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On Deaf Ears: The Limits of the Bully Pulpit

On Deaf Ears: The Limits of the Bully Pulpit
Author: George C. Edwards III
ISBN 13: 9780300115819
ISBN 10: 300115814
Edition: N/A
Publisher: Yale University Press
Publication Date: 2006-05-10
Format: Paperback
Pages: 320
List Price: $32.00

The typical legislative strategy for recent presidents has been to move Congress by winning public support.  George Edwards analyzes hundreds of public opinion polls and finds that this strategy usually fails.  He explains why presidents are frequently unable to move public opinion and suggests they use other means to achieve legislative success.

"That presidents use the ‘bully pulpit’ to exert influence in Washington is a truism of American Politics. What Edwards finds in this remarkable book is that the truism isn’t true, that presidents—even those at the top of their form—persistently fail to move public sentiment in preferred directions."—James A. Stimson, University of North Carolina at Chapel Hill

"Every serious scholar and student of American politics should read this book."—Robert Y. Shapiro, Columbia University

 "Edwards has done it again!  A bold, direct, convincing challenge to 30 years of literature."-Richard E. Neustadt, author of Presidential Power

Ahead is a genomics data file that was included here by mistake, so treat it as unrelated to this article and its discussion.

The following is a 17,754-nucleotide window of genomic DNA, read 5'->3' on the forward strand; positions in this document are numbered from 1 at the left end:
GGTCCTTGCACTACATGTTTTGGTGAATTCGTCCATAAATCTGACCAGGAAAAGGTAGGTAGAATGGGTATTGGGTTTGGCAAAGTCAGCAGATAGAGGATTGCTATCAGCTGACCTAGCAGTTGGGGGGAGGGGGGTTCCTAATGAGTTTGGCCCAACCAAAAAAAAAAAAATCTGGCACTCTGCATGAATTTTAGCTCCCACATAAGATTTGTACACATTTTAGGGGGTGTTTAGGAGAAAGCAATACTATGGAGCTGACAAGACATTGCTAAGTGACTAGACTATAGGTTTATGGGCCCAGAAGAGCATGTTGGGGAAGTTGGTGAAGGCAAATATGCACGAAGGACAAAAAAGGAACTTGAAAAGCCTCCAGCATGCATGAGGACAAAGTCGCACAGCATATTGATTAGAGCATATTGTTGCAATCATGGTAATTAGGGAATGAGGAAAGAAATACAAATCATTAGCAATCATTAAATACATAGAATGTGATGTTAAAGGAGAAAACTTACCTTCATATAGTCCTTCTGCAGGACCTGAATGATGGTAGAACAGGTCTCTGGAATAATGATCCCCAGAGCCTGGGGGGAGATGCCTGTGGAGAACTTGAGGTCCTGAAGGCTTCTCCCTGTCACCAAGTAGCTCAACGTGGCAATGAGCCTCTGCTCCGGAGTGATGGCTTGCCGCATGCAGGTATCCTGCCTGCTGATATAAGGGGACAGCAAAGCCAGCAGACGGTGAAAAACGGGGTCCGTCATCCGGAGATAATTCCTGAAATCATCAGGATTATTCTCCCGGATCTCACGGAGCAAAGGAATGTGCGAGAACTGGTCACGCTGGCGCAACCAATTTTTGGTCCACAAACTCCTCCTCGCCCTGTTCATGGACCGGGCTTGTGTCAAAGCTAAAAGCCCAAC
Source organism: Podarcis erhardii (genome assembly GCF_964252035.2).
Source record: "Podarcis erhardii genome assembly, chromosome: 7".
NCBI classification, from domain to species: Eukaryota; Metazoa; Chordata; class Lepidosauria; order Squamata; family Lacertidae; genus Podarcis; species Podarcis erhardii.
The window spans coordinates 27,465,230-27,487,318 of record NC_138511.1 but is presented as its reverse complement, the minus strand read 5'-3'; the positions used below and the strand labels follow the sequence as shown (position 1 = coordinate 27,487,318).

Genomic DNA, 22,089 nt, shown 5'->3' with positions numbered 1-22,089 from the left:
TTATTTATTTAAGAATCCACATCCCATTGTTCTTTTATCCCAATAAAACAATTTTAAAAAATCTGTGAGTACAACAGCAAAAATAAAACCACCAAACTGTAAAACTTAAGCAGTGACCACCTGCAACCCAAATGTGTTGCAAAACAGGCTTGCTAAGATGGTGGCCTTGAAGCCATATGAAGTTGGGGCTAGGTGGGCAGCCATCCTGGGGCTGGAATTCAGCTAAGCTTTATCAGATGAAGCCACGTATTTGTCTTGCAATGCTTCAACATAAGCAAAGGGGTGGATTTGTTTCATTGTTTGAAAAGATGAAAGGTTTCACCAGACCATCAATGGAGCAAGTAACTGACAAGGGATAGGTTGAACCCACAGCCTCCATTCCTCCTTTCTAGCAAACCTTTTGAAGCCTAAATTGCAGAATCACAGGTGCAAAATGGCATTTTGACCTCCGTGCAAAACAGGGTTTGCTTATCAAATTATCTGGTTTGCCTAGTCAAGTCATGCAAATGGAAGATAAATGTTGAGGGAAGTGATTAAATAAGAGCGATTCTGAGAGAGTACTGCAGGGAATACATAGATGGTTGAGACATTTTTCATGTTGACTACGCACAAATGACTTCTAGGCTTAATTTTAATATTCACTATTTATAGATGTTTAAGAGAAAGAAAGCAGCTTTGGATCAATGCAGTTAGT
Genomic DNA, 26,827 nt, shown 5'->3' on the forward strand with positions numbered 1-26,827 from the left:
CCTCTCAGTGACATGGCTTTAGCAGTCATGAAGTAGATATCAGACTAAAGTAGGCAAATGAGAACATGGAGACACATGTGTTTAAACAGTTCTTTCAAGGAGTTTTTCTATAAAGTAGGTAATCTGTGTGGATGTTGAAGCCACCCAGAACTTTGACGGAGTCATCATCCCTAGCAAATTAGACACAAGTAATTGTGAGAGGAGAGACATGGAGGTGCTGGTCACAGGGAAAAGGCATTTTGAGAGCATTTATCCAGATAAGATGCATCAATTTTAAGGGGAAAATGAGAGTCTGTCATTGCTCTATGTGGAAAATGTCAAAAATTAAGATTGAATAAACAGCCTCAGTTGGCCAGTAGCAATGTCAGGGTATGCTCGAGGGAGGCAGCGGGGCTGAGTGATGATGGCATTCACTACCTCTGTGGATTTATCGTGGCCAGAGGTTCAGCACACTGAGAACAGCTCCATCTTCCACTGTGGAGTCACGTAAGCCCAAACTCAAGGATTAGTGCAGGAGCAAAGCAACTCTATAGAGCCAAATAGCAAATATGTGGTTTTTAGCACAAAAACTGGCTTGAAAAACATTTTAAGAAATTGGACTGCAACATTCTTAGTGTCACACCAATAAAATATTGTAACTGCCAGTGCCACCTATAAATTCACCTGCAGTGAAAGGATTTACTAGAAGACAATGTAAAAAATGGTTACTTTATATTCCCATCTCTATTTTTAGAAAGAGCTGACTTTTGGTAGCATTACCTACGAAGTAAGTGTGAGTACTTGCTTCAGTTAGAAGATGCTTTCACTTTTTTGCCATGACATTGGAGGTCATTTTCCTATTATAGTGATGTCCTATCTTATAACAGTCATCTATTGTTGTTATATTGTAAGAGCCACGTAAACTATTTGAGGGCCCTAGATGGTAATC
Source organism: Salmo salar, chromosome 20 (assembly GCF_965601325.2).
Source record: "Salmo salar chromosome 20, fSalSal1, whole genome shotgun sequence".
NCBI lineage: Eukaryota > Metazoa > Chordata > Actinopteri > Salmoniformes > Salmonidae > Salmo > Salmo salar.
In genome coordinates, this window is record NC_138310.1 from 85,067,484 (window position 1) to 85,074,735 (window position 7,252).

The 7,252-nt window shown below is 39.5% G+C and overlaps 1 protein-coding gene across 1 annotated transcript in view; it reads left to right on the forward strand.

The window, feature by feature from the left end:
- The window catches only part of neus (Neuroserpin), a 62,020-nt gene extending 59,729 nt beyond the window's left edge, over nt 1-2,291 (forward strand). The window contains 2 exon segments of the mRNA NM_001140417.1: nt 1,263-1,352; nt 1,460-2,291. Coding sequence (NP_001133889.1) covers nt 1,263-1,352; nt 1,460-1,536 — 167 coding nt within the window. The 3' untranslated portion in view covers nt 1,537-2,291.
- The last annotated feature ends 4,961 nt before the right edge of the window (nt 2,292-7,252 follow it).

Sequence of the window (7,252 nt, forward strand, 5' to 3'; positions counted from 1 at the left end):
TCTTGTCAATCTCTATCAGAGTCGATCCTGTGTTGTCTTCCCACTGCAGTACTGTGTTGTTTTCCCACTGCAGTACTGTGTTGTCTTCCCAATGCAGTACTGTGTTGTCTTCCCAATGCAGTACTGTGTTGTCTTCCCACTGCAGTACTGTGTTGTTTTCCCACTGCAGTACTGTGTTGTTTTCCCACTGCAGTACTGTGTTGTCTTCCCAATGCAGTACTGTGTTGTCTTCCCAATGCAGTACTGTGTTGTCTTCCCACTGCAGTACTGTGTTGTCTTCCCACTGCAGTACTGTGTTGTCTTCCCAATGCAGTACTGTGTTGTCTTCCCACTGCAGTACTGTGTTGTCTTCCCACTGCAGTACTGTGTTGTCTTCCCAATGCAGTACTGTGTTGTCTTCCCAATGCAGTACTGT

Library Journal

If the findings in this book are correct, the effort by President Bush to convince the American public to support his request for $87 billion to rebuild Iraq is unlikely to sway voters. Edwards (Jordan Chair of Presidential Studies, Texas A&M Univ.), the author of several excellent books on the presidency, argues that presidents who attempt to move public opinion to support their policies or increase their personal approval ratings are more likely to fail than to succeed. To make his case, Edwards uses a rich array of public opinion data, drawing most heavily on a close analysis of the Reagan and Clinton presidencies. He examines the efficacy of the bully pulpit by considering the process of presidential communication, as reflected in the organization of the book's four parts: "Moving the Public," "The Messenger," "The Message," and "The Audience." He concludes that, if presidents hope to move their legislative agenda through Congress, they need to convince lawmakers directly. This important book will generate much discussion and is highly recommended for all libraries.-Thomas J. Baldino, Wilkes Univ., Wilkes-Barre, PA Copyright 2003 Reed Business Information.